• Moving motor show with more than 50 of the world’s rarest of wackiest classic cars
• Record number of F1 racers revving up indoors at ExCeL London
• Historic ‘Centre Steer’ Land-Rover and twin-engined Mini join pioneers on parade
• Classic marques: Aston Martin, Alfa, Ferrari, Jaguar, Lamborghini…
One the secrets to the show’s spiralling success is its innovative Grand Avenue, a ground-breaking all-action roadway running right down the middle of the show, along which more than 50 of the world’s greatest classic road and competition cars will again be driven later this month.
It means The London Classic Car Show is no mere static exhibition but a living, breathing tribute to the automobile… where else can you see – and hear – Le Mans winners, Grand Prix racers, classic supercars and century-old veterans in action all under one roof?
This year’s Grand Avenue show will focus on ‘Specials’ – limited editions, one-offs and prototypes all adding up to a delectable collection of unique street and competition cars renowned for their rarity, curiosity and desirability. The final line-up confirmed today (Monday) certainly lives up to the exciting and enthralling billing, too!
Taking the theme into account, it is no surprise that the icons performing dramatic demo runs indoors at ExCeL include a record number of Grand Prix cars including F1 winners raced in period by the great Stirling Moss and World Champions such as Graham Hill, Nelson Piquet and Michael Schumacher.
For many visitors, though, the seminal scarlet 1960 Ferrari 246 Dino will be the star performer – an example of the last traditional, front-engine car to win a Grand Prix.
Other standout motor sport machines revving up on The Grand Avenue include a stunning Alfa RLTF as raced by the legendary Enzo Ferrari and Alberto Ascari on the 1923 Targa Florio. Competition Jaguars are also well represented with XJ220 and XJR15 Le Mans sportscars as well as what is widely regarded as the most famous saloon racing Jaguar – the ex-John Combs entered Mk1 complete with its unique BUY 1 number plate.
While the track stars are out in force and sure to make their presence felt, they are outnumbered by a truly wacky and wonderful gathering of road cars.
Among the motoring pioneers are the brilliantly-monikered 1907 Stanley H4 ‘Gentleman’s Speedy Roadster’ and 1916 Packard Twin Six Typhoon. With a top speed of more than 80mph, the steam-powered Stanley was the hypercar of its era. Only two H4s were ever made and the only known survivor is coming to ExCeL from its home in the Isle of Man Motor Museum. The Typhoon is a one-off recreation of an experimental car built by Packard to set a new land-speed record of 103.5mph in 1915.
Two more remarkable homages will also be eye-openers at The London Classic Car Show. The first is an example of the original ‘Centre Steer’ Land-Rover (then hyphenated) prototype. Based on a 1942 Jeep, it featured a novel steering wheel mounted in the middle – an effort to serve all global export markets. The novel set-up, though, had little legroom and thus was dropped.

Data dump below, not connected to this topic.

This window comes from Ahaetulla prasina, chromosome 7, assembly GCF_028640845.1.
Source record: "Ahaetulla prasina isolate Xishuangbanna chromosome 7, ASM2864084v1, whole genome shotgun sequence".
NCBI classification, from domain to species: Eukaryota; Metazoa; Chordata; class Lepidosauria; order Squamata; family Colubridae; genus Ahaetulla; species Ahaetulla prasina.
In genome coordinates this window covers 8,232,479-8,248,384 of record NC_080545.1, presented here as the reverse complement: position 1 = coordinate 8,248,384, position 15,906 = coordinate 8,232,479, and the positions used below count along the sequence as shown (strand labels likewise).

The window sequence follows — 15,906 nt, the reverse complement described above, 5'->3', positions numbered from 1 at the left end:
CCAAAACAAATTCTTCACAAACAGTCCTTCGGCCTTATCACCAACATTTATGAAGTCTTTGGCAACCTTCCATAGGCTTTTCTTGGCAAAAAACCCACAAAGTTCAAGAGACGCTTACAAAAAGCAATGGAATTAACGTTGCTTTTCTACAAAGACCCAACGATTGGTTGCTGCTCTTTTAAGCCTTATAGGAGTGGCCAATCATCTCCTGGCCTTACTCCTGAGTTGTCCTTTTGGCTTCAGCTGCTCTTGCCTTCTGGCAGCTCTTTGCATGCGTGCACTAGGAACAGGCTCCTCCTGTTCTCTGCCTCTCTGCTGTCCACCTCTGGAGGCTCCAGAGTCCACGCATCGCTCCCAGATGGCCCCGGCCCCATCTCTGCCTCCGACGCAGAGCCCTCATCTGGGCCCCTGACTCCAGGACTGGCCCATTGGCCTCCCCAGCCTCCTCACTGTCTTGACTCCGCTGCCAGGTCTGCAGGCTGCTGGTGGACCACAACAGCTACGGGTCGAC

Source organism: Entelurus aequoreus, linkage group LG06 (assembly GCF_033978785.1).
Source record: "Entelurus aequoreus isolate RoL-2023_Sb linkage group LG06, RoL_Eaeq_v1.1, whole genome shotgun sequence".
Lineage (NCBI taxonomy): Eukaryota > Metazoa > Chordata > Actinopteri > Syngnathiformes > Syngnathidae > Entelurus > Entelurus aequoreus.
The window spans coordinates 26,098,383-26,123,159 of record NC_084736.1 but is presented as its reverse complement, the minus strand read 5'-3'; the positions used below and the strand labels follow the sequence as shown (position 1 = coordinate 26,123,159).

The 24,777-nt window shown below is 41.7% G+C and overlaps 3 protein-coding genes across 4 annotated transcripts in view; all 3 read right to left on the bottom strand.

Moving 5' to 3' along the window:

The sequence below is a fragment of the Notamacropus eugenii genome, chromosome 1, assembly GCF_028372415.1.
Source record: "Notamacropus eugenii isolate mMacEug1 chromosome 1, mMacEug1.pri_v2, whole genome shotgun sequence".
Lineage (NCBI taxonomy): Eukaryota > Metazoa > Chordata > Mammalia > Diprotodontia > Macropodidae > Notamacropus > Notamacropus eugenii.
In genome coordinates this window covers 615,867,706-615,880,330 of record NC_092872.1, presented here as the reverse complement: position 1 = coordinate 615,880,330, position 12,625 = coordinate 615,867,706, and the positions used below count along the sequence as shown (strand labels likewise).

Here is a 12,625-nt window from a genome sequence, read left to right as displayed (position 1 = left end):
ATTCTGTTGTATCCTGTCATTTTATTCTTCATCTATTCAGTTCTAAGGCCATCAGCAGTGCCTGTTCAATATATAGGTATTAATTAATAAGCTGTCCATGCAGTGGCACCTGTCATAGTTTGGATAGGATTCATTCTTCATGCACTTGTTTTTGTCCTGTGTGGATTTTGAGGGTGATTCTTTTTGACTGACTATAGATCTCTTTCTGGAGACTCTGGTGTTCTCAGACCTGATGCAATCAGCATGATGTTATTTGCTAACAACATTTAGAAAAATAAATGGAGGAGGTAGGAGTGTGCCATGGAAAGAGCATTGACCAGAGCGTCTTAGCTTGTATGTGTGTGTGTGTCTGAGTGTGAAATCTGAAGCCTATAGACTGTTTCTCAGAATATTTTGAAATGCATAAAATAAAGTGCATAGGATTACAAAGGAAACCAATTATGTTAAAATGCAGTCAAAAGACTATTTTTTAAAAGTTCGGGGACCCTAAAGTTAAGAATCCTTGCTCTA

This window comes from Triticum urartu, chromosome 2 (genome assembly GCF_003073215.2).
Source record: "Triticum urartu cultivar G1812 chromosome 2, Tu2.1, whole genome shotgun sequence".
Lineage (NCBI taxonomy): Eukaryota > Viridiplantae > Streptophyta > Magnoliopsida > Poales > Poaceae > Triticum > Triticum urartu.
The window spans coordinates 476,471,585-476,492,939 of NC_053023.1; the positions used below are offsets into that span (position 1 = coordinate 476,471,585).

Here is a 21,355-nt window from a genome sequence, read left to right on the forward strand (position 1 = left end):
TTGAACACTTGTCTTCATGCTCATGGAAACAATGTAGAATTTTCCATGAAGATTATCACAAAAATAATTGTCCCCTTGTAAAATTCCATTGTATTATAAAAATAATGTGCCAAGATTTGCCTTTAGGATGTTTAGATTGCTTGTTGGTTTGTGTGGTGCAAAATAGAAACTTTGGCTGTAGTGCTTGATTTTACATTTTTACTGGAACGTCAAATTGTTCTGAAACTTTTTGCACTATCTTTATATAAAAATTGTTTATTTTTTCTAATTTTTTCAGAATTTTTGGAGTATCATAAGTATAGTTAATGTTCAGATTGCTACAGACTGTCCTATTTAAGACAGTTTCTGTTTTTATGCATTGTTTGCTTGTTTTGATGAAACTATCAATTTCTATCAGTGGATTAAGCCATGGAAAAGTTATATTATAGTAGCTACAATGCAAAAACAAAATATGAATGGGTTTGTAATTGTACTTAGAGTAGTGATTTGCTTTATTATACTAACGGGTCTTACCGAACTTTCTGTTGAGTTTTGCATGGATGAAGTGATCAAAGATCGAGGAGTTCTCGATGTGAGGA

The second is a twin-engined, four-wheel-drive Mini. Back in 1963, decades before Audi unleashed the quattro, BMC’s Experimental Department created a pair of motor sport prototypes each armed with two standard 997cc Mini Cooper engines – one under the bonnet, the other in the boot.
Adding further to the automotive intrigue, there is also a special category for classics with a more modern twist. Among these are a Ford Cortina Mk2 propelled by a V8 turbo engine pinched from a Lotus Esprit, an E-type inspired Eagle Speedster, a jaw-dropping 300+bhp MGB roadster from those at Frontline Developments, a seriously souped-up Renault 4 plus a glorious GTA coupe from those at Alfaholics.
Lovers of more conventional classics are in for a treat, too. Historians will savour the sole surviving 1939 Daimler DB18 Drophead Coupe – the very car used by Winston Churchill to address the crowds during his election campaigns in the darkest hours of the 1940s.
A pre-production 1959 Aston Martin DB4 is another of the many notable performers along with an eye-catching gathering of classic cars featuring European styling and American muscle. Rare marques under the spotlight include Facel Vega, Iso Griffo, Bitter, Gordon Keeble and a super-rare Intermeccanica Murena 429 GT.
A pair of very different Lamborghini V12s have also made the cut. The first a super-rare Miura SV Jota mid-engined exotic from the sixties, the second a ‘Rambo Lambo’ LM002 off-roader from the late 1980s.
“I think it’s fair to say that we’ve massively over-achieved in rounding up such an incredible – and eclectic collection – of truly special machines,” said Bas Bungish, Event Director. “At one extreme we have a unique vintage steam car from the dawn of motoring and a prototype Land Rover with its steering wheel in the middle, at the other extreme an unprecedented gathering of F1 cars. It’s a mind-blowing collection that visitors will not only be able to see on static display but also hear as they rumble up and down The Grand Avenue.”